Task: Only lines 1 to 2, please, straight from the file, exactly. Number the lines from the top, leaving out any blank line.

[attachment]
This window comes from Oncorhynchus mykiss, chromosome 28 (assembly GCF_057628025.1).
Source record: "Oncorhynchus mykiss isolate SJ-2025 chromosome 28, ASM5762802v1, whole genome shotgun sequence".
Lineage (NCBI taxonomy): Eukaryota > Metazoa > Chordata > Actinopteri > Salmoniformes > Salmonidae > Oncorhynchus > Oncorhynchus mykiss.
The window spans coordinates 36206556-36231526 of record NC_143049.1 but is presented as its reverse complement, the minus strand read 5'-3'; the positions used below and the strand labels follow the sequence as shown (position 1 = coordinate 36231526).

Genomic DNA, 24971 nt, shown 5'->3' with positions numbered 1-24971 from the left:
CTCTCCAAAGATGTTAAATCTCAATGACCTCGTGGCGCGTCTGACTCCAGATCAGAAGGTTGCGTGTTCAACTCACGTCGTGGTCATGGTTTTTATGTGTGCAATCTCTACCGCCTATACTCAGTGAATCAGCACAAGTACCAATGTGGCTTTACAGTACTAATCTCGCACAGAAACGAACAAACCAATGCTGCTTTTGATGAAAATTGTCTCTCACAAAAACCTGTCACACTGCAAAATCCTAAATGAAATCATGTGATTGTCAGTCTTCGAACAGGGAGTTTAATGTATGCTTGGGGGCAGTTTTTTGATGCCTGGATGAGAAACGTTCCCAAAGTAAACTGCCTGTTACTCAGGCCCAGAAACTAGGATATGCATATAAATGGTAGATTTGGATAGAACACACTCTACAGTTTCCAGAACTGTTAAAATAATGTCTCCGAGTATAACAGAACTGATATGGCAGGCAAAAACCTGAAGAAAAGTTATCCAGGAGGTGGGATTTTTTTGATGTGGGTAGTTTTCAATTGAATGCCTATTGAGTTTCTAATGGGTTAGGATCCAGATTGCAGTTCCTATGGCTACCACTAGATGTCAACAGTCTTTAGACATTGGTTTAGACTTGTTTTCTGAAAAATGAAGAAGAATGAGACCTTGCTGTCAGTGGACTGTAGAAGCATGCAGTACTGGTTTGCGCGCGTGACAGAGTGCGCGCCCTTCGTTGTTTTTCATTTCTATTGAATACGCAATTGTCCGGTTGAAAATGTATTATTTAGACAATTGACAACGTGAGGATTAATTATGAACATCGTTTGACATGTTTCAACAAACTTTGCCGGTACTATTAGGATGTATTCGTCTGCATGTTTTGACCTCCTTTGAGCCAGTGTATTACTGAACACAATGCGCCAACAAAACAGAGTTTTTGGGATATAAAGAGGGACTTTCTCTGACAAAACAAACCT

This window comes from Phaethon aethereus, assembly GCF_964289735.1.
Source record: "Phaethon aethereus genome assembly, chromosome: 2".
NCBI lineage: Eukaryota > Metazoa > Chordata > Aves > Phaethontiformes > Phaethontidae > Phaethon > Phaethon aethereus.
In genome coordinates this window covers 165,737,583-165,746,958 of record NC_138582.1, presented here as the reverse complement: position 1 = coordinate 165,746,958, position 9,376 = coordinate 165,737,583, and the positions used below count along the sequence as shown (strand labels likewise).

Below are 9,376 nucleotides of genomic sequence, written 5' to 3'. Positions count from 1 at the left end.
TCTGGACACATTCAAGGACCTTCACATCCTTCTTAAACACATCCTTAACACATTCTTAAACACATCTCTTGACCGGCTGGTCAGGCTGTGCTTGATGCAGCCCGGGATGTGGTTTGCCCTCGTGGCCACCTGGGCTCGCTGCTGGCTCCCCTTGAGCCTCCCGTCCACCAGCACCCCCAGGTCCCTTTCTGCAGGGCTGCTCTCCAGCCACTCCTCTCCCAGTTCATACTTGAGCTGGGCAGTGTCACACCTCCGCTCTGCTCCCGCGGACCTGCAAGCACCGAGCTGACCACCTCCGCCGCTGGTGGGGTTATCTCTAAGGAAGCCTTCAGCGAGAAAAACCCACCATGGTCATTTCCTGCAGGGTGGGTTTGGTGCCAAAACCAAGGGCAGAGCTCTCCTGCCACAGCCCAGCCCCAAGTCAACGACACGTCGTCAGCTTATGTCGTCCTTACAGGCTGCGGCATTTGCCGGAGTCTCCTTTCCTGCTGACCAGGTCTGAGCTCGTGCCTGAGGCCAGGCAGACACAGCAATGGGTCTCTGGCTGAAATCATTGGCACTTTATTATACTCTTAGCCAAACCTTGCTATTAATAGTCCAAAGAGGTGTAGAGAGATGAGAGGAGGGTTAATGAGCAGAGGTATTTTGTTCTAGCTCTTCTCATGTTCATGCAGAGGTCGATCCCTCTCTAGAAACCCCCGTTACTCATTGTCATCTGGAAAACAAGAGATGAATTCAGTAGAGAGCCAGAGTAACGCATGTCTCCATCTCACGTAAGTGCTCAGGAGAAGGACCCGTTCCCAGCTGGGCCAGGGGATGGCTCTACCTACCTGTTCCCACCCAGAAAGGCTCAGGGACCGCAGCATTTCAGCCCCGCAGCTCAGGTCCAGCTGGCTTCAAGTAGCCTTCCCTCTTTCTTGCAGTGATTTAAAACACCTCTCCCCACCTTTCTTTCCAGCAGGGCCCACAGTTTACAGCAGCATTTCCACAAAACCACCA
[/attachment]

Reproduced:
This window comes from Oncorhynchus mykiss, chromosome 28 (assembly GCF_057628025.1).
Source record: "Oncorhynchus mykiss isolate SJ-2025 chromosome 28, ASM5762802v1, whole genome shotgun sequence".